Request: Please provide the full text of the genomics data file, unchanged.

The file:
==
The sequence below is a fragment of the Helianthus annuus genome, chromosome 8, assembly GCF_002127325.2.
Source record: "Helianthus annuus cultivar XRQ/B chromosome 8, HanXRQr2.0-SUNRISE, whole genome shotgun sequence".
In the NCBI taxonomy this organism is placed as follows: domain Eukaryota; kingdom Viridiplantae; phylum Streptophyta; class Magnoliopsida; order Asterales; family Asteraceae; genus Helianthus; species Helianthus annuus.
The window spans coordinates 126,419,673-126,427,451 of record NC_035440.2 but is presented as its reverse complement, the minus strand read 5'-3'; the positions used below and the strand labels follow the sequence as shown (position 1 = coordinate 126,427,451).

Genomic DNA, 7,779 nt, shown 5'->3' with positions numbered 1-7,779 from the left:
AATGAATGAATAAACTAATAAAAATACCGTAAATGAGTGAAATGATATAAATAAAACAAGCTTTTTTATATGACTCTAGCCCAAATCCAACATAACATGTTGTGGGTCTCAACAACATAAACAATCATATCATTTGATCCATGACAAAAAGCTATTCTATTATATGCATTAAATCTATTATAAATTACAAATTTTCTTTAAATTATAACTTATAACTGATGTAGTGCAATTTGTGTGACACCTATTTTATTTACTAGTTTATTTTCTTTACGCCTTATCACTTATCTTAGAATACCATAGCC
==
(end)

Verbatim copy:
The sequence below is a fragment of the Helianthus annuus genome, chromosome 8, assembly GCF_002127325.2.
Source record: "Helianthus annuus cultivar XRQ/B chromosome 8, HanXRQr2.0-SUNRISE, whole genome shotgun sequence".
In the NCBI taxonomy this organism is placed as follows: domain Eukaryota; kingdom Viridiplantae; phylum Streptophyta; class Magnoliopsida; order Asterales; family Asteraceae; genus Helianthus; species Helianthus annuus.
The window spans coordinates 126,419,673-126,427,451 of record NC_035440.2 but is presented as its reverse complement, the minus strand read 5'-3'; the positions used below and the strand labels follow the sequence as shown (position 1 = coordinate 126,427,451).

Genomic DNA, 7,779 nt, shown 5'->3' with positions numbered 1-7,779 from the left:
AATGAATGAATAAACTAATAAAAATACCGTAAATGAGTGAAATGATATAAATAAAACAAGCTTTTTTATATGACTCTAGCCCAAATCCAACATAACATGTTGTGGGTCTCAACAACATAAACAATCATATCATTTGATCCATGACAAAAAGCTATTCTATTATATGCATTAAATCTATTATAAATTACAAATTTTCTTTAAATTATAACTTATAACTGATGTAGTGCAATTTGTGTGACACCTATTTTATTTACTAGTTTATTTTCTTTACGCCTTATCACTTATCTTAGAATACCATAGCC